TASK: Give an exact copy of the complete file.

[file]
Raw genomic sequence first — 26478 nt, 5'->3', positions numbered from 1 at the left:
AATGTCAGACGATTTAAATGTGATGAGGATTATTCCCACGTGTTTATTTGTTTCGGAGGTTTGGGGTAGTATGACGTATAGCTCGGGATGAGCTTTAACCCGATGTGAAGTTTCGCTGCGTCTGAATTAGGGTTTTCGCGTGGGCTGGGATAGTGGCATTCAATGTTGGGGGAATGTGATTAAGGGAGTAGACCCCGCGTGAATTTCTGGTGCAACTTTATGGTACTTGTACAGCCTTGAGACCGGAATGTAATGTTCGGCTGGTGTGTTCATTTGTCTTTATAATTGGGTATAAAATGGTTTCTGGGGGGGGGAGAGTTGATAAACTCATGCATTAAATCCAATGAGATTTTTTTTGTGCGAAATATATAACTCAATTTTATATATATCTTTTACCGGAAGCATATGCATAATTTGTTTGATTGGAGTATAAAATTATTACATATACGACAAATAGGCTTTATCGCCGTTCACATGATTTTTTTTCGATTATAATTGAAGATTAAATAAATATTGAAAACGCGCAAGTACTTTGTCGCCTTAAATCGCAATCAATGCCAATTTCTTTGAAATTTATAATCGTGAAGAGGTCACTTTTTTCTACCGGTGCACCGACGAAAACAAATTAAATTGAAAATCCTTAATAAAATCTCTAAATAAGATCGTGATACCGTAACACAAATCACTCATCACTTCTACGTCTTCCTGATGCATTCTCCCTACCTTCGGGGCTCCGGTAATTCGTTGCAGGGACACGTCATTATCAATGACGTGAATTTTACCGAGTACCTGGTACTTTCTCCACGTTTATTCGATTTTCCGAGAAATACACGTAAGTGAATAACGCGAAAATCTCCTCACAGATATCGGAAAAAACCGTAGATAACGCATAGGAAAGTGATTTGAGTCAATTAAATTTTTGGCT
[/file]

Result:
Raw genomic sequence first — 26478 nt, 5'->3', positions numbered from 1 at the left:
AATGTCAGACGATTTAAATGTGATGAGGATTATTCCCACGTGTTTATTTGTTTCGGAGGTTTGGGGTAGTATGACGTATAGCTCGGGATGAGCTTTAACCCGATGTGAAGTTTCGCTGCGTCTGAATTAGGGTTTTCGCGTGGGCTGGGATAGTGGCATTCAATGTTGGGGGAATGTGATTAAGGGAGTAGACCCCGCGTGAATTTCTGGTGCAACTTTATGGTACTTGTACAGCCTTGAGACCGGAATGTAATGTTCGGCTGGTGTGTTCATTTGTCTTTATAATTGGGTATAAAATGGTTTCTGGGGGGGGGAGAGTTGATAAACTCATGCATTAAATCCAATGAGATTTTTTTTGTGCGAAATATATAACTCAATTTTATATATATCTTTTACCGGAAGCATATGCATAATTTGTTTGATTGGAGTATAAAATTATTACATATACGACAAATAGGCTTTATCGCCGTTCACATGATTTTTTTTCGATTATAATTGAAGATTAAATAAATATTGAAAACGCGCAAGTACTTTGTCGCCTTAAATCGCAATCAATGCCAATTTCTTTGAAATTTATAATCGTGAAGAGGTCACTTTTTTCTACCGGTGCACCGACGAAAACAAATTAAATTGAAAATCCTTAATAAAATCTCTAAATAAGATCGTGATACCGTAACACAAATCACTCATCACTTCTACGTCTTCCTGATGCATTCTCCCTACCTTCGGGGCTCCGGTAATTCGTTGCAGGGACACGTCATTATCAATGACGTGAATTTTACCGAGTACCTGGTACTTTCTCCACGTTTATTCGATTTTCCGAGAAATACACGTAAGTGAATAACGCGAAAATCTCCTCACAGATATCGGAAAAAACCGTAGATAACGCATAGGAAAGTGATTTGAGTCAATTAAATTTTTGGCT